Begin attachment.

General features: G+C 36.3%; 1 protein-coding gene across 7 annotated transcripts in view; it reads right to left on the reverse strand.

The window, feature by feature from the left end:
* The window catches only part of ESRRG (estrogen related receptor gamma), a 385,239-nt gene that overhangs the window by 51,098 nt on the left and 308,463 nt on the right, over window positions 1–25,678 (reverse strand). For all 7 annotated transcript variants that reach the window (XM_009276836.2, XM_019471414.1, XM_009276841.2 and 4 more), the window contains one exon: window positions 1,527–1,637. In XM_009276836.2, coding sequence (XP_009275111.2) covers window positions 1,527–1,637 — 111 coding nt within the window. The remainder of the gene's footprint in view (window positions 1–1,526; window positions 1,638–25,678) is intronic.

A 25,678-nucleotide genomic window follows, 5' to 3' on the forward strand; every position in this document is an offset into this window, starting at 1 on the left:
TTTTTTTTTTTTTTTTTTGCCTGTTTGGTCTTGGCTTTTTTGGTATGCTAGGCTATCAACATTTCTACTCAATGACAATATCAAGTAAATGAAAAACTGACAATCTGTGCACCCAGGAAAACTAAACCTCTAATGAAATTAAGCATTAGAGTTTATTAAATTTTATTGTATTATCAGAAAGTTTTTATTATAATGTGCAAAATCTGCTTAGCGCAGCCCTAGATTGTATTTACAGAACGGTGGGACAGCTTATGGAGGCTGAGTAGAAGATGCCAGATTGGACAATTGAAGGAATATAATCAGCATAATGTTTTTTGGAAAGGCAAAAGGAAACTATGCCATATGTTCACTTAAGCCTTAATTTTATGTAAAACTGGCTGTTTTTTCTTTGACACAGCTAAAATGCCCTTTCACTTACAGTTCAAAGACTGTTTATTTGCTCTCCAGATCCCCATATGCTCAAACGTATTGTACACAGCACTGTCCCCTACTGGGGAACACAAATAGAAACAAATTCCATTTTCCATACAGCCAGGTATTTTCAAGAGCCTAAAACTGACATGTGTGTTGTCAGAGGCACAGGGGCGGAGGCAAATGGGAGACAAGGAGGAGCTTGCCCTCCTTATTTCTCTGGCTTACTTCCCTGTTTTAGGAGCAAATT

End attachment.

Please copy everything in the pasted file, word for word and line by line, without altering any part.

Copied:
General features: G+C 36.3%; 1 protein-coding gene across 7 annotated transcripts in view; it reads right to left on the reverse strand.

The window, feature by feature from the left end:
* The window catches only part of ESRRG (estrogen related receptor gamma), a 385,239-nt gene that overhangs the window by 51,098 nt on the left and 308,463 nt on the right, over window positions 1–25,678 (reverse strand). For all 7 annotated transcript variants that reach the window (XM_009276836.2, XM_019471414.1, XM_009276841.2 and 4 more), the window contains one exon: window positions 1,527–1,637. In XM_009276836.2, coding sequence (XP_009275111.2) covers window positions 1,527–1,637 — 111 coding nt within the window. The remainder of the gene's footprint in view (window positions 1–1,526; window positions 1,638–25,678) is intronic.

A 25,678-nucleotide genomic window follows, 5' to 3' on the forward strand; every position in this document is an offset into this window, starting at 1 on the left:
TTTTTTTTTTTTTTTTTTGCCTGTTTGGTCTTGGCTTTTTTGGTATGCTAGGCTATCAACATTTCTACTCAATGACAATATCAAGTAAATGAAAAACTGACAATCTGTGCACCCAGGAAAACTAAACCTCTAATGAAATTAAGCATTAGAGTTTATTAAATTTTATTGTATTATCAGAAAGTTTTTATTATAATGTGCAAAATCTGCTTAGCGCAGCCCTAGATTGTATTTACAGAACGGTGGGACAGCTTATGGAGGCTGAGTAGAAGATGCCAGATTGGACAATTGAAGGAATATAATCAGCATAATGTTTTTTGGAAAGGCAAAAGGAAACTATGCCATATGTTCACTTAAGCCTTAATTTTATGTAAAACTGGCTGTTTTTTCTTTGACACAGCTAAAATGCCCTTTCACTTACAGTTCAAAGACTGTTTATTTGCTCTCCAGATCCCCATATGCTCAAACGTATTGTACACAGCACTGTCCCCTACTGGGGAACACAAATAGAAACAAATTCCATTTTCCATACAGCCAGGTATTTTCAAGAGCCTAAAACTGACATGTGTGTTGTCAGAGGCACAGGGGCGGAGGCAAATGGGAGACAAGGAGGAGCTTGCCCTCCTTATTTCTCTGGCTTACTTCCCTGTTTTAGGAGCAAATT